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MTN could spend up to $8 billion on acquisition: CEO
April 10, 2013 / 6:15 PM / 4 years ago

MTN could spend up to $8 billion on acquisition: CEO

A customer leaves an MTN shop in Johannesburg April 10, 2012. REUTERS/Siphiwe Sibeko

JOHANNESBURG (Reuters) - MTN Group (MTNJ.J), Africa’s largest listed firm, could spend up to $8 billion on an acquisition and is looking for targets on the continent, the Middle East and Southeast Asia, its chief executive said on Wednesday.

The South African mobile operator is also one of around 15 telecom providers to make it to a second stage of bidding for an operating license in Myanmar, Sifiso Dabengwa also told the Reuters Africa Investment Summit.

“Growth through M&A is still an important part of our strategy,” he said.

“Anything between $4 and $8 billion is something that we could look at.”

Johannesburg-based MTN, which has a market value of $34 billion, has operations in 22 countries across Africa and the Middle East.

The company is now looking to Southeast Asia, and was one of 90 operators to initially express interest in a license in Myanmar, which is seen as having a high potential for growth.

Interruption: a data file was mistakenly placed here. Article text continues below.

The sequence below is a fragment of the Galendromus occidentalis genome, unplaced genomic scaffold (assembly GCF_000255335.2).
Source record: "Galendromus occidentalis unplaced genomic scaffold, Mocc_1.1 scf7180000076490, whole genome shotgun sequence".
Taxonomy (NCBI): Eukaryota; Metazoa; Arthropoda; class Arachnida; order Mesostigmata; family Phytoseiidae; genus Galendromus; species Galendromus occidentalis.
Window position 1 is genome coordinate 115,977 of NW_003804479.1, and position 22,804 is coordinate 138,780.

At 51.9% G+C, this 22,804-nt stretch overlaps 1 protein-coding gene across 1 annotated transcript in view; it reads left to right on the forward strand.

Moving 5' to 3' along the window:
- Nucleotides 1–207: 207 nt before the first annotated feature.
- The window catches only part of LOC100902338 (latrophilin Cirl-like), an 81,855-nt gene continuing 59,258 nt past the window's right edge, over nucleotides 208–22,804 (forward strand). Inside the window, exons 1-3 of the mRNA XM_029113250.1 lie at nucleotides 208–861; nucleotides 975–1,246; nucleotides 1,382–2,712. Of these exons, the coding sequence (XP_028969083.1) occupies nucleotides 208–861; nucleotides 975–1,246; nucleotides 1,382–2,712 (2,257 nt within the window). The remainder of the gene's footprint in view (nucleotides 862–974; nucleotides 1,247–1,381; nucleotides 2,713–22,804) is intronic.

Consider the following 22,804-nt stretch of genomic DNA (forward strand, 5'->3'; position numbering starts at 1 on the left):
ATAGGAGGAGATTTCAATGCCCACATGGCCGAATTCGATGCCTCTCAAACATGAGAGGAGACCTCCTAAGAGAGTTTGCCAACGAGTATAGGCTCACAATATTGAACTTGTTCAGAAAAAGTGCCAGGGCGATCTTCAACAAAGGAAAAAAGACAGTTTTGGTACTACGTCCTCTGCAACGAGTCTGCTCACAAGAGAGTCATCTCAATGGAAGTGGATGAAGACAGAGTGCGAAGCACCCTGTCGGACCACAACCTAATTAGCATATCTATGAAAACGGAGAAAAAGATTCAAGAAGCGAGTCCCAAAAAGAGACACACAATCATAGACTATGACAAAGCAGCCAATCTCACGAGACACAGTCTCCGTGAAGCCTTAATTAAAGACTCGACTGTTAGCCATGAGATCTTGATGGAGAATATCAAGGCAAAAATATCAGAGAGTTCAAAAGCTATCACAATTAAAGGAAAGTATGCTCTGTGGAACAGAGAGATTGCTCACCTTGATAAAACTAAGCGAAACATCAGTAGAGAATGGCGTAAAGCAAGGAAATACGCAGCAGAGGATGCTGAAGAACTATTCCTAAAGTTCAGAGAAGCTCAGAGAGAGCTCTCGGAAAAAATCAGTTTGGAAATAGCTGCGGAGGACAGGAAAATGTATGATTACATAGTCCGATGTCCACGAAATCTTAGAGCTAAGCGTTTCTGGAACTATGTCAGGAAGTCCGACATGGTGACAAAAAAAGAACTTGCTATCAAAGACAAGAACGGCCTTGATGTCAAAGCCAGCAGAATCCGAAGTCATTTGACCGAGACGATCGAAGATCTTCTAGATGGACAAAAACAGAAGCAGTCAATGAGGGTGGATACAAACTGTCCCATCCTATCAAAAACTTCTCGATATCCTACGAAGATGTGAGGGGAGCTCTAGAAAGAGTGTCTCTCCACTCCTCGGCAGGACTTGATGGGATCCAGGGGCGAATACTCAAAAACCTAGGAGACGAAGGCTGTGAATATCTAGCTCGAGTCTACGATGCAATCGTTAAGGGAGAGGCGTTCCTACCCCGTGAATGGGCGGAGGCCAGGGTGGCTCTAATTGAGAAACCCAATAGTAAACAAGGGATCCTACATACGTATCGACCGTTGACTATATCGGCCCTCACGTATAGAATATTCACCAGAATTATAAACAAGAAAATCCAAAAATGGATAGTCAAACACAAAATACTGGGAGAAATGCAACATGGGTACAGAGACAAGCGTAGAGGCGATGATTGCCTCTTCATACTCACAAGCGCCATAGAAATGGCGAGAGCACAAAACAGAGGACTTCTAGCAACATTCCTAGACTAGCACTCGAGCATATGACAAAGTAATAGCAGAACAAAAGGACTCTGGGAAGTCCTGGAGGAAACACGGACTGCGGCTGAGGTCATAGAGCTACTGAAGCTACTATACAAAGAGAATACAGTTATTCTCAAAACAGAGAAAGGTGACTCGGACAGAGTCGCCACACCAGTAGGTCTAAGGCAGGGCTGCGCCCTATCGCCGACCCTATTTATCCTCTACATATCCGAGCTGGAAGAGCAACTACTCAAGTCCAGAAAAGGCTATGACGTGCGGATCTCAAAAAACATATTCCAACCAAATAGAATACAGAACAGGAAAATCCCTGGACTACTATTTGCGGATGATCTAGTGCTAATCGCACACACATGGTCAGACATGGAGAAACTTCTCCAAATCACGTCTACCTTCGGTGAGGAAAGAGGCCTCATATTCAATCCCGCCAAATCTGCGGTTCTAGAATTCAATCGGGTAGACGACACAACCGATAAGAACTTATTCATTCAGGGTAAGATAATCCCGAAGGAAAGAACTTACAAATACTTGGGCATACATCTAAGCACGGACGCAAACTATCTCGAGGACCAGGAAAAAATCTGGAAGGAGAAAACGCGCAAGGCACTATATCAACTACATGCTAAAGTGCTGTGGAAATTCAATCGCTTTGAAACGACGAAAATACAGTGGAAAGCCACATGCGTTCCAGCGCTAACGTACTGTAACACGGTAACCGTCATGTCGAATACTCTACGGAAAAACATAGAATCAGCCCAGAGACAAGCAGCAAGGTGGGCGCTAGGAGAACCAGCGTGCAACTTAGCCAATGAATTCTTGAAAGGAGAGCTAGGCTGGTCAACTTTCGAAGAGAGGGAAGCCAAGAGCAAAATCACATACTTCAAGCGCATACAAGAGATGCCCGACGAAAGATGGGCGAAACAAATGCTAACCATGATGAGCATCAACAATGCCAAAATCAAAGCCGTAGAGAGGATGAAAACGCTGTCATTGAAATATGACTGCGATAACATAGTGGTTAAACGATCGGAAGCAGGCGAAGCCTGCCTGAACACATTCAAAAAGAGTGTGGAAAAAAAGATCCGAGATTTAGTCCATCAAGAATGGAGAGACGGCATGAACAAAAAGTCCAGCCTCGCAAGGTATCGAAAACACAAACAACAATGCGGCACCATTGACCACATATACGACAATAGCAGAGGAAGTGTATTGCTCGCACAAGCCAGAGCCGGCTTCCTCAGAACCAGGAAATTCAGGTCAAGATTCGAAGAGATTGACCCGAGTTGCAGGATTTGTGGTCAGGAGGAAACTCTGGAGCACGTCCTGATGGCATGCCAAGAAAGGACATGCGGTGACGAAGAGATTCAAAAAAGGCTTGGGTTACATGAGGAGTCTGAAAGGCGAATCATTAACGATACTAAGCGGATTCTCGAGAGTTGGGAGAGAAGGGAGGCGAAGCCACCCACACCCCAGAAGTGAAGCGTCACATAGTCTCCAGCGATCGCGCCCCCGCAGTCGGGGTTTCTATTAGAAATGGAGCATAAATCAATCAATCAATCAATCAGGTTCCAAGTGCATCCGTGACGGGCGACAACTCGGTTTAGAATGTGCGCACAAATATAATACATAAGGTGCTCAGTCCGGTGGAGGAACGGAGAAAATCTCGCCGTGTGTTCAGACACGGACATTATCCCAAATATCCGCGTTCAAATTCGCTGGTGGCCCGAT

From the remaining roughly 15 candidates, only around four will be short-listed and eventually two will be awarded the licenses.

Dabengwa said he would also be interested in acquiring a north African operator, to help diversify earnings.

MTN expects to repatriate some 1.2 billion rand ($135 million) of its funds tied up in Iran this year, Dabengwa said.

The company has been in talks with the Iranian central bank and U.S. authorities on sending back its dividends without violating sanctions.

Dabengwa, however, said MTN would exit its Iran operation if there was any clear indication the U.S. government would impose sanctions on the business.

MTN is facing a $4.2 billion lawsuit in a U.S. court over a rival Turkcell’s (TCELL.IS) allegation that it used corrupt practices to win the Iranian operating license.

An external committee appointed by MTN has, however, found the allegations to be false and Dabengwa said the company’s lawyers were confident the Washington court would throw out the case because it did not fall under its jurisdiction.

(Follow Reuters Summits on Twitter @Reuters_Summits)

Editing by David Dolan

Our Standards:The Thomson Reuters Trust Principles.
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